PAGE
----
Ontario detects 36 cases of COVID-19 variant first identified in India all within 'last few days'
Province sees 4,505 more COVID-19 cases, vaccine appointments open to pregnant people
Ontario has detected 36 cases of the B1617 variant first identified in India, the province's public health agency said Friday.
Public Health Ontario says six of the cases were detected through its genomics surveillance program and related to international travel. The other 30 cases were detected through Ontario's COVID-19 airport and land border screening program, with testing done at the national microbiology lab in Winnipeg.
"All of theses cases were identified in the last few days," the agency said.
Meanwhile, Alberta identified its first instance of the B1617 variant on Tuesday, with Quebec's Mauricie–Centre-du-Québec region confirming its first case on Wednesday.
Dr. Isaac Bogoch, an infectious disease specialist and member of Ontario's COVID-19 task force, said earlier this afternoon that a Toronto hospital had sent two samples for testing that doctors believed could be the variant.
Bogoch said it will take a few days for labs to confirm what strain of the virus is present in the samples.
Yesterday, the federal government banned direct passenger flights from India and Pakistan for 30 days in a bid to reduce any further transmission of the coronavirus by travellers coming from those countries. India reported 314,000 more cases of the illness today.
The move followed calls from the provincial government to tighten restrictions on international flights amid the third wave of the pandemic currently gripping Ontario.
News of the variant in Ontario comes as the province reported another 4,505 cases of COVID-19 and 34 more deaths linked to the illness on Friday, as the province said pregnant people can now book an appointment for a COVID-19 vaccine.
That's the most new cases on a single day in a little over a week, however it is unclear how much provincial data issues with the numbers in Peel Region may have artificially inflated Friday's total.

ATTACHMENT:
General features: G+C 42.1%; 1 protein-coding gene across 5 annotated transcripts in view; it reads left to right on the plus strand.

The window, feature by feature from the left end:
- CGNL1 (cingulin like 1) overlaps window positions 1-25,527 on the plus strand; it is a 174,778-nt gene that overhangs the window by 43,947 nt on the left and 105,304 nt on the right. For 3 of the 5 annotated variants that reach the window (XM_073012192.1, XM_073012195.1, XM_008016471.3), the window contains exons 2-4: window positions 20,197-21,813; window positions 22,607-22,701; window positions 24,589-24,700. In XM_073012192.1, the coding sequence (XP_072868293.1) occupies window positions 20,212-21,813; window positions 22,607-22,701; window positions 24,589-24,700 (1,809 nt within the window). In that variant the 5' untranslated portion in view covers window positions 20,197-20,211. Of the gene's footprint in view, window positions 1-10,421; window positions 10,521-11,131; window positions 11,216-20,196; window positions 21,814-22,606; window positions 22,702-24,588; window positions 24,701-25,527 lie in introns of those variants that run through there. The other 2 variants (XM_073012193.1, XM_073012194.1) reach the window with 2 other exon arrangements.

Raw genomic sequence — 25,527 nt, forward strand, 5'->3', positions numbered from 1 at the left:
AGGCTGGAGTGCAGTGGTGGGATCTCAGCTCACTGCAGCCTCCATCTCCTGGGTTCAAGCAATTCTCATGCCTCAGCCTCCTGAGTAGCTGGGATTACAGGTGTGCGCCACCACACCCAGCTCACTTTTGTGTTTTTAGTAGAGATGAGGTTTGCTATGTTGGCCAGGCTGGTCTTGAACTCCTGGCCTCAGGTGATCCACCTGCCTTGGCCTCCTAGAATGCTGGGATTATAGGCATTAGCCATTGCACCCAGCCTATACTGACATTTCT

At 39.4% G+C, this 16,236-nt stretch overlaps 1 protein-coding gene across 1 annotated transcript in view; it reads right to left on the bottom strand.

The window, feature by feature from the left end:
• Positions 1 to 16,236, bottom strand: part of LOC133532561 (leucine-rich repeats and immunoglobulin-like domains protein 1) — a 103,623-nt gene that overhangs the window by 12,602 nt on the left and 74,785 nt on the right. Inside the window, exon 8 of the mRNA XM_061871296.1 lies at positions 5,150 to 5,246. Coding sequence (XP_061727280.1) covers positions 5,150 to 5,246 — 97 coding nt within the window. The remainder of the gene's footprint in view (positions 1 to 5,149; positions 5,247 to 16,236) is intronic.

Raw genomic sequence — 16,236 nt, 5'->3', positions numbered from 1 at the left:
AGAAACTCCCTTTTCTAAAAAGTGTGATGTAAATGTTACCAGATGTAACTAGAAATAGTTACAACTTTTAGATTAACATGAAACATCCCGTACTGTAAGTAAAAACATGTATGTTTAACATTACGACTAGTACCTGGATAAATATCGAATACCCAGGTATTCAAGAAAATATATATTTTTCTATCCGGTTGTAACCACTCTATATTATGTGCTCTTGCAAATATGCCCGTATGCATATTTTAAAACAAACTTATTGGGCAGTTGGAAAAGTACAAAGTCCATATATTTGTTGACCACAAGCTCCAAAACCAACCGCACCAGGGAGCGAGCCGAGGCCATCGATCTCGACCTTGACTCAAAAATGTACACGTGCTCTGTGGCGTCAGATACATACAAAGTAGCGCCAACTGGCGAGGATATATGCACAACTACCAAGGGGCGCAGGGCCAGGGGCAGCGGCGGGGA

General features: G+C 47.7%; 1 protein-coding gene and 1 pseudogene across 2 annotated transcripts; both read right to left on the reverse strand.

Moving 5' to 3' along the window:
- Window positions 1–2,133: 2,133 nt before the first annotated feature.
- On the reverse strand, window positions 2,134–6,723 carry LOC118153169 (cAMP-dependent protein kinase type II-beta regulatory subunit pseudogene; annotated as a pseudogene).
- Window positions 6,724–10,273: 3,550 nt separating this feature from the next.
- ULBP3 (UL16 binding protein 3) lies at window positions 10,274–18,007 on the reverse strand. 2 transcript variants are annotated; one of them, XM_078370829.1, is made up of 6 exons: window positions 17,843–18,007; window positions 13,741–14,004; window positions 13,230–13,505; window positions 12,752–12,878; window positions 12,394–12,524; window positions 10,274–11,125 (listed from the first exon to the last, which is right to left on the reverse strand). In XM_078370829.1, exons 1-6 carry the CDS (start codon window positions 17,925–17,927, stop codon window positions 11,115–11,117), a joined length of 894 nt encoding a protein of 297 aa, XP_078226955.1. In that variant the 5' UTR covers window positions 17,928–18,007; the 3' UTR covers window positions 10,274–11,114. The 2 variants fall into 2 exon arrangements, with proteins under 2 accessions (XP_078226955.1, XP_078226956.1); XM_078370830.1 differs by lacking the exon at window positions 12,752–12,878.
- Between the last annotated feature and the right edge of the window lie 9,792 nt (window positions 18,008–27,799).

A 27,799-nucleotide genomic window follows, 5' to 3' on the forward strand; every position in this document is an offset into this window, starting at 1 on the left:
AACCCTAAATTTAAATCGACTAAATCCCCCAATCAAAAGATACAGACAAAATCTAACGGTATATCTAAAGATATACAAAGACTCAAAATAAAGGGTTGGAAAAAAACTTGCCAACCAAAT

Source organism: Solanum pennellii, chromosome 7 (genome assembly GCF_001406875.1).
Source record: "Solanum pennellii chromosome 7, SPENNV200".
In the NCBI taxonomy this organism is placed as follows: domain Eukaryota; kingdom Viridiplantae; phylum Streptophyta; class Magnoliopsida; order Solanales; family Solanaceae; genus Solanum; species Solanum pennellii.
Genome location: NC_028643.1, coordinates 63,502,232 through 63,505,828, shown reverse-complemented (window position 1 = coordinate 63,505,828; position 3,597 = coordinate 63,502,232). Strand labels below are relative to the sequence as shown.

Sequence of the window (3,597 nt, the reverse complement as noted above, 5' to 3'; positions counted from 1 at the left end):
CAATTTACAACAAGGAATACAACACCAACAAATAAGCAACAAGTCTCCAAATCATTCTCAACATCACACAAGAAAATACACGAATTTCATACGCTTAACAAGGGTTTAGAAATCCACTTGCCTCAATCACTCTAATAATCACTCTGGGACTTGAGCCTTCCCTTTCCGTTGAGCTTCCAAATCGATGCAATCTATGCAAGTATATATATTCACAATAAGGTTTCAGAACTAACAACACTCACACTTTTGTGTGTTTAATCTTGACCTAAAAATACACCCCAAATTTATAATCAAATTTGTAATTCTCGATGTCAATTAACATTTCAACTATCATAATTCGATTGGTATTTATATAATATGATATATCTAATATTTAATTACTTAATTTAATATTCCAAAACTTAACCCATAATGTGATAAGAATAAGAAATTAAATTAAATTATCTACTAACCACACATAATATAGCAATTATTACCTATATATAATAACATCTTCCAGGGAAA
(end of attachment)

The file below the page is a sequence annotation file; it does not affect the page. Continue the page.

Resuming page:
The region confirmed 1,232 cases in the provincial update, far higher than its seven-day average of about 783 and more than double yesterday's count of 507. In an email, a spokesperson said the conspicuously large number is "partially attributable to an issue with the provincial lab system but also the high case volume that we are seeing in Peel."
The new cases reported today also include:
- 1,257 in Toronto.
- 412 in York Region.
- 247 in Ottawa.
- 224 in Durham Region.
- 179 in Niagara Region.
- 144 in Halton Region.
- 135 in Hamilton.
Meanwhile, on Friday alone, 26 Ontario patients critically ill with COVID-19 are being transferred because of ICU availability, according to a hospital official. Of those, 17 are from either the Scarborough Health Network or the William Osler Health System.
The patients are being taken on by hospitals in Ottawa, Windsor, Stratford, Owen Sound, Belleville, Brockville, Kitchener, St. Catharines, Hamilton and Oakville.
Meanwhile, the seven-day average of cases fell to 4,132 today, a third consecutive drop. Dr. David Williams, Ontario's chief medical officer of health, said yesterday that the growth rate of new infections could be plateauing, but added it is too soon to draw any firm conclusions.
The province's current stay-at-home order went into effect on April 8 and may be contributing to slowing transmissions of the coronavirus.
As of yesterday, there were 818 people with COVID-related critical illnesses being treated in intensive care units. Of those, 593 required a ventilator to breathe. Both figures are new pandemic highs for Ontario.
Critical Care Services Ontario, a government agency that compiles internal reports for hospitals and health organizations, said that 70 more patients with COVID-19 were admitted to ICUs yesterday alone.
Moreover, Ornge Air Ambulance said it transported 80 people yesterday — the most on a single day so far this year — to open up critical care space in the Greater Toronto Area.
The 34 additional deaths push the official toll to 7,863. The seven-day average of daily deaths rose to 28.4, a new high for the third wave of the pandemic.
Pregnant people moved up in vaccine rollout